joy magnetism: No woman's an island

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Wednesday, January 12, 2011

No woman's an island

Magnet #1055 - El Salvador

My sister brought this handpainted magnet back for me from her work trip to El Salvador last year. How cool is this one? It's painted on a tree!

Ok, fine. Painted on wood.

Still! Someone's little fingers painted this one. (Yeah, let's not delve too much into that, otherwise, I'll be forced to recollect all those sad books I had to read in International/Third World Politics at Carolina.)

I love that it's a little village of just two houses...with possibly a parrot over in the corner? (Or is that a shell? I dunno.)

I've been thinking a lot of the notion of home lately. It's funny, because when I'm in New York, I refer to North Carolina as home. And when I'm in North Carolina, I refer to New York as home. Truth is, they both are, really.

Someone FB-statused last week it used to be that once upon a time she couldn't wait to live in the big city, but recently she's realized that she loves living in a small town, because within 20 minutes of something happening, everyone knows, and has called, come over, cried, prayed or laughed with you.

That's kind of like my nightmare. That's the very reason I moved to the anonymous big city, so that I wouldn't have that issue of people knowing my business. (Not that I got called out as the doctor's daughter buying alcohol at Food Lion, or anything. Heh.)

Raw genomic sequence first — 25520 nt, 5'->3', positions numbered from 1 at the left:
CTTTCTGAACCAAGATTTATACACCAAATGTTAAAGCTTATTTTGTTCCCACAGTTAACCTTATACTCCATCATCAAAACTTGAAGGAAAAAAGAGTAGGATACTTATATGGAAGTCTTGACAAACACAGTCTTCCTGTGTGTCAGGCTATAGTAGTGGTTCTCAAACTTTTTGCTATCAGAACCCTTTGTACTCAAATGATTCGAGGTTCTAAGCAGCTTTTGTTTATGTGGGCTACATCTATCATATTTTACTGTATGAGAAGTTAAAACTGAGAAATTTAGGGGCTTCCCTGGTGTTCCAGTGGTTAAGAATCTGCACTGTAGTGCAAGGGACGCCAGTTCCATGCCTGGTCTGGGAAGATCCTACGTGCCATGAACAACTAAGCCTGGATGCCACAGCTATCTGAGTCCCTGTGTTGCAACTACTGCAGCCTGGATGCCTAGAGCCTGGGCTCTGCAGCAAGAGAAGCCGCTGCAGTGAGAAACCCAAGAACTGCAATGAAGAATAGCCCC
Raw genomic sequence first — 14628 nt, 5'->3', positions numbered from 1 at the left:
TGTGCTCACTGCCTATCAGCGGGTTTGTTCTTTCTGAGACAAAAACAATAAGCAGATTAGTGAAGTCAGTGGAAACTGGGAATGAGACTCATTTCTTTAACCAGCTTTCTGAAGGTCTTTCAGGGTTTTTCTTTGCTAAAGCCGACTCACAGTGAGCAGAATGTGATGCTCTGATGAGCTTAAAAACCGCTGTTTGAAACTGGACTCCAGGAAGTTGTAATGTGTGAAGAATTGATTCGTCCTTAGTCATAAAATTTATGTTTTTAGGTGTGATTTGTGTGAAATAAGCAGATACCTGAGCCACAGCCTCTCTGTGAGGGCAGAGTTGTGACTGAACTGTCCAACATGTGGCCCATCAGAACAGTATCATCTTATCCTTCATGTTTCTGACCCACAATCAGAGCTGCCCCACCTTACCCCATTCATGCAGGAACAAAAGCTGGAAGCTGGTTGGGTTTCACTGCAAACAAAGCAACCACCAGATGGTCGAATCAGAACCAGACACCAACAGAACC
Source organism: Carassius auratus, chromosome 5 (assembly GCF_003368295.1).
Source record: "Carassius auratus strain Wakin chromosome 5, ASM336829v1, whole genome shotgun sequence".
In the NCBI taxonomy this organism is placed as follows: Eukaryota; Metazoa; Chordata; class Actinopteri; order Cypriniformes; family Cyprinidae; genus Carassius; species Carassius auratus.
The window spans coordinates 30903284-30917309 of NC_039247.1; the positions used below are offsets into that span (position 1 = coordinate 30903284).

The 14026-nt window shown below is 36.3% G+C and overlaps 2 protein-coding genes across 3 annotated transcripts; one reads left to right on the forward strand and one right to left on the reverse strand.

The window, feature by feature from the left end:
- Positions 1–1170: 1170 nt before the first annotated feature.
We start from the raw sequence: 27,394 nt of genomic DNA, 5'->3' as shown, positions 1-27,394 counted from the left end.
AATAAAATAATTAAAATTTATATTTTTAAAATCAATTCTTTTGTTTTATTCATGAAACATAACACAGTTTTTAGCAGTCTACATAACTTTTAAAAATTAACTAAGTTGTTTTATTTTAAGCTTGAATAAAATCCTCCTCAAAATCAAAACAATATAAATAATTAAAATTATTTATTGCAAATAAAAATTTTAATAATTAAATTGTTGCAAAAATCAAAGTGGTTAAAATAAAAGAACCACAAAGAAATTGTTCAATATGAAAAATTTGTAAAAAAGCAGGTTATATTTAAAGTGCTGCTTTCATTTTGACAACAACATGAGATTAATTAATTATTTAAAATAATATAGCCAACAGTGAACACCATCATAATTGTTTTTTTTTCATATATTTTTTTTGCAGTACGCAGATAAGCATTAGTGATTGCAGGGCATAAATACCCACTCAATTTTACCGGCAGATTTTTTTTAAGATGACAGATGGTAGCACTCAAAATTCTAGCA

So, for the past 14 years and up to late last year, I've lived in this building, not knowing more than my neighbor's name, the neighbor down the hall's daughter's name, the other neighbor down the hall's name and her dog's name. Annnnd, that's pretty much it.

Part of that was because I was a total workaholic getting home in the wee hours of the night. But the bigger part of that was because I was trying to be the most model tenant, making no waves, flying under the radar, truly embracing the comforting anonymity of a giant 23-story building.

Now that I've joined our tenants alliance (I can hear you laughing from here), in an effort to help us rent stabilized folks keep our homes in light of new owners, it's become the opposite. Last night, we gave candidate statements (shhh, I still hear you laughing), and as I looked around the lobby at our little community, I realized I've been missing out all these years, right in my own home.

Folks who have lived here for 20 and 30 years were friends with each other, were catsitters for each other. Some were joking around, even arguing with each other, but most with shared experiences.

Real neighbors.

People tend to think that in a city of 8 million people, that it's hard to create a circle of friends. I've managed to do it, collecting people from work and other places. I never thought to do it in my building.

It's sad to realize this now, now that we could possibly lose our homes. But it does make me realize that going forward, it probably wouldn't hurt to get to know the, and wherever I might end up next.

But hopefully it's here, in this building. I always swore I wouldn't leave this apartment (or New York) until they dragged me kicking and screaming. Despite my issues of the last year, I love it too much. It's home. Sigh. Wish us luck.
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